Tag Archives: Lady Cecylee Neville 1415-1495

Lady Cecylee would like to thank all and sundry…

for the many good wishes she has received on the occasion of her 600th birthday.

Lady Cecylee says:

It is hard to believe that it is 600 years since my Lady Mother, Lady Joan de Beaufort, brought me into this world. How different the world was then, folk did not have much, they could not read, yet they knew how to celebrate, and perhaps, most importantly, they had faith.

To mark the occasion, Lady C. has selected a some pictures that convey how people in times past celebrated. maypoledancing2pressing-wine-tapestrygarden_feast


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My Fifteenth Half Great-Aunt

Recently, I learned that I am related to CastleRabyCecyleeSigLady Cecylee, the heroine of my THWARTED QUEEN series. I thought I would let Her Ladyship tell you all about this discovery, in her own inimitable way:

Today I learned the most wondrous news. Did you know that my scribe and I are related to each other? Tis passing strange.

It came about because I encouraged her to learn more about her family. I mean how can you appear before folk if you know not who you are? In my day, we spent many an hour discussing the windings and twisting of our various family trees. So she began by looking back into the past, at her ancestors in the Land of Henry, which is today called America.

Did you know that they lived there for nearly three centuries, since making landfall in a leaking ship called The Mayflower? How they managed to get across that dark and wide ocean is beyond comprehension.

Then my scribe looked beyond, into the ancestors of her Mayflower ancestor (called Mary Mayflower Allerton) and discovered that her grandfather was a Sir Edward Norris. Immediately, my ears perked up for the gentleman was a knight. I must say I am not acquainted with that family. Still, twas a promising start.

I encouraged her to go back further. Would you believe it but Sir Edward’s grandfather was a gentleman named Sir Henry Norris, a friend of a queen of England. I have never heard of this queen before, but my scribe says she is most famous. Her name was Anne Boleyn. She sounds rather like that common strumpet who played upon my son’s male weakness and inserted herself on the throne of England. I always refer to her as “The Serpent”, but I am told that people nowadays refer to her as Elizabeth Woodville. It seems that my great-grandson, Henry the Eighth of that name, was displeased with his wife and her friends and had them executed on Tower Hill.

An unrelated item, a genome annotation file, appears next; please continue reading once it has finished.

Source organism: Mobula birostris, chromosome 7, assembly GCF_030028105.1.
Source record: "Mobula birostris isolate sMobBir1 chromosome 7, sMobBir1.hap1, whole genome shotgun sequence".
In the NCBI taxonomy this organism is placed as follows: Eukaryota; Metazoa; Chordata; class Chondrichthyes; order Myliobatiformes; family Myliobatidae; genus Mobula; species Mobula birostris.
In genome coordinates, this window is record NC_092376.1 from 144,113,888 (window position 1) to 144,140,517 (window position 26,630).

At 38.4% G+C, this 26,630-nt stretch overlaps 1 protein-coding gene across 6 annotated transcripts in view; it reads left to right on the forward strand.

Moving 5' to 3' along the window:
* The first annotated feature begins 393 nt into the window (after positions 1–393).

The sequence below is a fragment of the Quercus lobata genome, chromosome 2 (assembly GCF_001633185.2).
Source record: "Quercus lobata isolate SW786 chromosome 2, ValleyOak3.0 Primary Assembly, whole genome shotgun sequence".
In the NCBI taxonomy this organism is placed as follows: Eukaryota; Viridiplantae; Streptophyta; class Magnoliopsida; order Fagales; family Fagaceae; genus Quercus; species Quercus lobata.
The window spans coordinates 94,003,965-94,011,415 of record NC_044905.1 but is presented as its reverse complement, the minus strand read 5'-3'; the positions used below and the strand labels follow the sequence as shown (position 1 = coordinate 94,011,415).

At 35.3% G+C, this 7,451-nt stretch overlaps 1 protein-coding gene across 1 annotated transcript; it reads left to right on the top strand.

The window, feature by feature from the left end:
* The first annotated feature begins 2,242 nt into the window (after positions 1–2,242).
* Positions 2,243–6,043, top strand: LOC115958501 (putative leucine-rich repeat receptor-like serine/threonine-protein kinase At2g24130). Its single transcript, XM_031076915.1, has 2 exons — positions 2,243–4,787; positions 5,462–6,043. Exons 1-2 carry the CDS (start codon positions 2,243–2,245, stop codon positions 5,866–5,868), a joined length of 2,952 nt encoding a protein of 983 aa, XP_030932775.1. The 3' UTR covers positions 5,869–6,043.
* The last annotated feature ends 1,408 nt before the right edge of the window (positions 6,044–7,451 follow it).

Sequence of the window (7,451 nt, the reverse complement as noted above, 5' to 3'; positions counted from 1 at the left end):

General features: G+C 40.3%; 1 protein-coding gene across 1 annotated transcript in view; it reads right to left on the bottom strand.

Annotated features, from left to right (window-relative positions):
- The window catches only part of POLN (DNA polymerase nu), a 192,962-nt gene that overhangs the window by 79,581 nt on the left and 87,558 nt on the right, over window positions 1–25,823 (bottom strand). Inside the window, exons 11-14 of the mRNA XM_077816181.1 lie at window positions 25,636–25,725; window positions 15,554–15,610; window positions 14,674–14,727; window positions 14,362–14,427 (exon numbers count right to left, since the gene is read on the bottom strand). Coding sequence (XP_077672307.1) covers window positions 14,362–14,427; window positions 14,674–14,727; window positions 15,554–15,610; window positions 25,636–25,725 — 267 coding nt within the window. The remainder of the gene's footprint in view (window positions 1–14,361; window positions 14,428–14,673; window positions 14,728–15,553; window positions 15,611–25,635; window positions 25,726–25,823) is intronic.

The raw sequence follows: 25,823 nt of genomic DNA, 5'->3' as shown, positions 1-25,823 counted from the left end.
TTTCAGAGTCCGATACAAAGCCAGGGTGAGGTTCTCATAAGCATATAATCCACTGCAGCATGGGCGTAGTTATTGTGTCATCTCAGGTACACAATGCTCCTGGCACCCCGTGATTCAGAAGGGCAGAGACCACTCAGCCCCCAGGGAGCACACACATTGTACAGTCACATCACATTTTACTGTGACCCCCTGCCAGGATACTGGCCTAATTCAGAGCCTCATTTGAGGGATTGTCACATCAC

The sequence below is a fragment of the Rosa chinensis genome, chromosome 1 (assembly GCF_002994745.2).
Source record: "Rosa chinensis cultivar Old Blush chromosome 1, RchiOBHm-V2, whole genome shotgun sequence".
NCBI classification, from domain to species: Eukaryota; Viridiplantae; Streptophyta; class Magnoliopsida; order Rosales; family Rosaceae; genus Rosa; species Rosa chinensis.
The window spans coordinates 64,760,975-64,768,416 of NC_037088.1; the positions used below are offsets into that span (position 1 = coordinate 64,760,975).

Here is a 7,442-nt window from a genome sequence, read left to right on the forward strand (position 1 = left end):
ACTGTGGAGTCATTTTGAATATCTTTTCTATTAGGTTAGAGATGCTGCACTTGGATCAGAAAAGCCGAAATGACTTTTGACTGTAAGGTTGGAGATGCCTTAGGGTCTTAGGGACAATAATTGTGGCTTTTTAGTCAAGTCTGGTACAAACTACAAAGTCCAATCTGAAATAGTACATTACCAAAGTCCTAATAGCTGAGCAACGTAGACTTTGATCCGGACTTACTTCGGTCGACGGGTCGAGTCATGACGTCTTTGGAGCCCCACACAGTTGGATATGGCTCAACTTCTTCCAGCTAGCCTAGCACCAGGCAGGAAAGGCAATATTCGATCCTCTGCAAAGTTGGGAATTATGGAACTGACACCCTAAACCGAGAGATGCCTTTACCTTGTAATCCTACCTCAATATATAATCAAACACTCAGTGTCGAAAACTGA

7b1a174b4cc97f16c95d7658a57ef4eb-bpfullI shall pass no judgement on his actions, as I was then cold in my grave and had been for the past forty-one years. Wishing to turn the conversation away from unfortunate channels, I urged my scribe to find out more. “Find out who his mother, grandmother and great-grandmothers were,” I remarked. “I have a notion that the ladies of that family were well-connected.”

Lo and behold, I was right. Sir Henry’s great-great-grandmother was Elizabeth Holland, a lady I had known well. For her grandfather was none other than my grandfather, John of Gaunt, Duke of Lancaster.

So what does that make my scribe in relation to me? Well, Elizabeth Holland’s mother was Lady Elizabeth Plantagenet, who was the half-sister of my mother, Lady Joan de Beaufort. That means that I am my scribe’s 15th half great-aunt. Truly I marvel at such tidings!

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I have been aware for some time that some members of my audience have been a bit confused about THWARTED QUEEN. They’ve had a hard time wrapping their heads around the fact that THWARTED QUEEN was the ENTIRE saga of the Yorks, Lancasters and Nevilles whose family feud started the Wars of the Roses. The reason why I decided to have both the entire saga AND the four parts that make up that saga (THE BRIDE PRICE, ONE SEED SOWN, THE GILDED CAGE and TWO MURDERS REAPED) is because I was taking a leaf from the page of J A Konrath, who advised authors to do that as a way of giving readers a choice.

I realize now that this was a mistake, and I would like to take this opportunity to apologize to my readers for making things so confusing. I was a newbie author, and a newbie marketer and it just didn’t occur to me that this way of doing things would cause problems.

So, I have re-marketed THWARTED QUEEN to make it less confusing. It is now available as a series of four e-books:

RoseRabyVol1Volume 1 retitled ROSE OF RABY (formerly called THE BRIDE PRICE) is about Cecylee’s girlhood.

Volume 2 titled ONE SEED SOWN is about Cecylee’s affair of the heart with the handsome archer on the Rouen garrison.OneSeedVol2

Volume 3 retitled THWARTED QUEEN (formerly called THE GILDED CAGE) is about Richard of York’s political career, and how Cecylee nearly became queen of England three times.ThwartedGeBAVol3

Volume 4 titled TWO MURDERS REAPED is about Cecylee’s life after Richard of York’s death, her relationship with her son Richard III, and what happened to those two boys in the Tower. TwoMurdersHofVol4